At nine in the morning, I went into my office to read reports from the past few days of operations. I remember picking up the first report and reading the first few lines and then…. At five one of my staff came in to ask if I was coming to brief the afternoon shift. I was still holding that first report in my hand and eight hours had elapsed. I had no memory of that time and still don’t.

I feigned illness and left. The problem, I really had no idea where I was to go. I couldn’t remember where I lived. I just sat in my car, scared and getting angrier by the second.

My staff called my wife, who came and got me and took me home.

That day started the process towards my proper diagnosis of Bipolar 1 disorder almost a year to the day later, Tuesday, May 12th, 2009.

Bipolar generated cognitive impairment is real and it is scary for anyone that has experienced it.

Sometimes it is subtle, by that I mean we are not aware of it, like when we ask the same question over and over. When we tell the same story six times in a row. At those times those around us see it, but we don’t.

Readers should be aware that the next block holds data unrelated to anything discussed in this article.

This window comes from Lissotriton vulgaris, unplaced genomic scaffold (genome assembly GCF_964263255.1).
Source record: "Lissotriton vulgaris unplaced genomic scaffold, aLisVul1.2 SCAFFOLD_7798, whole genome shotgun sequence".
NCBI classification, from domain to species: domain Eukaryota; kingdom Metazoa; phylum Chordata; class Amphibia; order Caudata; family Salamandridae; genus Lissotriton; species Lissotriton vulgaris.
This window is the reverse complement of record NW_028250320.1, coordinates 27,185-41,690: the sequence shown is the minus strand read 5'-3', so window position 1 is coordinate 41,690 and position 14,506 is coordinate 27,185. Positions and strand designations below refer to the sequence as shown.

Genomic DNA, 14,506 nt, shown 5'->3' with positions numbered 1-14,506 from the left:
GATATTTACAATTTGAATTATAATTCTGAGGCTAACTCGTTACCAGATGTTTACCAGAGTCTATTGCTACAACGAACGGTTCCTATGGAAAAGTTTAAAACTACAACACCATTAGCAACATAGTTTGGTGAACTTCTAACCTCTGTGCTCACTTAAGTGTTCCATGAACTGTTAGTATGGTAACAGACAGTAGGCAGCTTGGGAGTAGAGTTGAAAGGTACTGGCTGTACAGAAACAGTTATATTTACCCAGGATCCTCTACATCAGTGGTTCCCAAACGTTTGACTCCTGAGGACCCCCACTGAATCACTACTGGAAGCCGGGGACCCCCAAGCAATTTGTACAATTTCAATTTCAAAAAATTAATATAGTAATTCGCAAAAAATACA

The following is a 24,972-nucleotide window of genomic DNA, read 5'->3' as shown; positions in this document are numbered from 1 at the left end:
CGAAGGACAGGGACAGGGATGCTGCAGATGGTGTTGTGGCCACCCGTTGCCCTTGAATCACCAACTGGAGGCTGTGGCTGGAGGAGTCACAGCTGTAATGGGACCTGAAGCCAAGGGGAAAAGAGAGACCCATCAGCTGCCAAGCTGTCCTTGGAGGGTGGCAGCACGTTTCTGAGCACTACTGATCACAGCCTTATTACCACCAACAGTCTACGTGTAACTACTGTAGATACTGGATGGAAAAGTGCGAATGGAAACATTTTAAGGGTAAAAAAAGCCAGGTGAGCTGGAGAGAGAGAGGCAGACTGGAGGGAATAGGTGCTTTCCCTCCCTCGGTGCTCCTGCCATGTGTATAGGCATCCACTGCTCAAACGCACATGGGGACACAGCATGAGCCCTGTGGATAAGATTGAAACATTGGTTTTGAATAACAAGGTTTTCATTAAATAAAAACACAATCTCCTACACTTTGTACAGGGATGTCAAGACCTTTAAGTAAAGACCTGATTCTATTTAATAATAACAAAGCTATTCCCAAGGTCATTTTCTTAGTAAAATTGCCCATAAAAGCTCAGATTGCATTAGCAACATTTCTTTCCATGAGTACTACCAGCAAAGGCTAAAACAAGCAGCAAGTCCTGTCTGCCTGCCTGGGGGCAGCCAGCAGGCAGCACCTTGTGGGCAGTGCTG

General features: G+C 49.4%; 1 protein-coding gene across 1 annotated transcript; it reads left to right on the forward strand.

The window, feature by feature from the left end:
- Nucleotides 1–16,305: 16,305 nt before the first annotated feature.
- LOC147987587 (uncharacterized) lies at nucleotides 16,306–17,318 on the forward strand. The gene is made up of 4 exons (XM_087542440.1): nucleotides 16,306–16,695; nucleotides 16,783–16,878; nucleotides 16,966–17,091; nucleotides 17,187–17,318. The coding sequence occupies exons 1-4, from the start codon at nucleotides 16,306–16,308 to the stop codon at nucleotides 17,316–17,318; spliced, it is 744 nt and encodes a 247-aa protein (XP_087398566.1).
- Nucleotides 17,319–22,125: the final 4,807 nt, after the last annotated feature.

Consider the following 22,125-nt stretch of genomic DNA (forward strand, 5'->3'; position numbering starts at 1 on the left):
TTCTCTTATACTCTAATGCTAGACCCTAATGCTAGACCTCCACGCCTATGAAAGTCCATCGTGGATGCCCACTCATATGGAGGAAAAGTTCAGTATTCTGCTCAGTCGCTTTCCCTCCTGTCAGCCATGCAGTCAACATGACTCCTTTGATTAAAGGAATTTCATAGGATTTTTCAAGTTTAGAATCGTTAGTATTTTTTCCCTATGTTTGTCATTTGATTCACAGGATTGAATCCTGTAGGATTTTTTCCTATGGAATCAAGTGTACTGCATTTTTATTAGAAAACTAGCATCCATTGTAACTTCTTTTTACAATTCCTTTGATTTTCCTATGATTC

Sometimes we blame other known parts of our bipolar like when we have difficulty planning and carrying out tasks, blaming our anxiety or depression. When our irritability reaches all time highs, irritability and rage are part of being bipolar. When we make bad judgment calls on important issues that affect our lives, like cashing in all our retirement savings to buy a truck we don’t need. Those kind of bad judgment calls is part of mania.

Then there are the issues that have no other explanation. When we accidentally drive into the back of the car in front of us because we thought we were at least six feet away. When all we hear is a buzzing sound or it sounds like the speaker is miles away. When we can’t remember, not just where we put the car keys but the entire car or where we live. When we lose incredible amounts of time, like I did on that sunny day in May of 2008 and many times before. When we run into people we have known all our lives and do not recognize them or walk down to our favorite coffee shop and don’t recognize anything and can’t find the coffee shop. When we seem to have impaired ability to walk or hold objects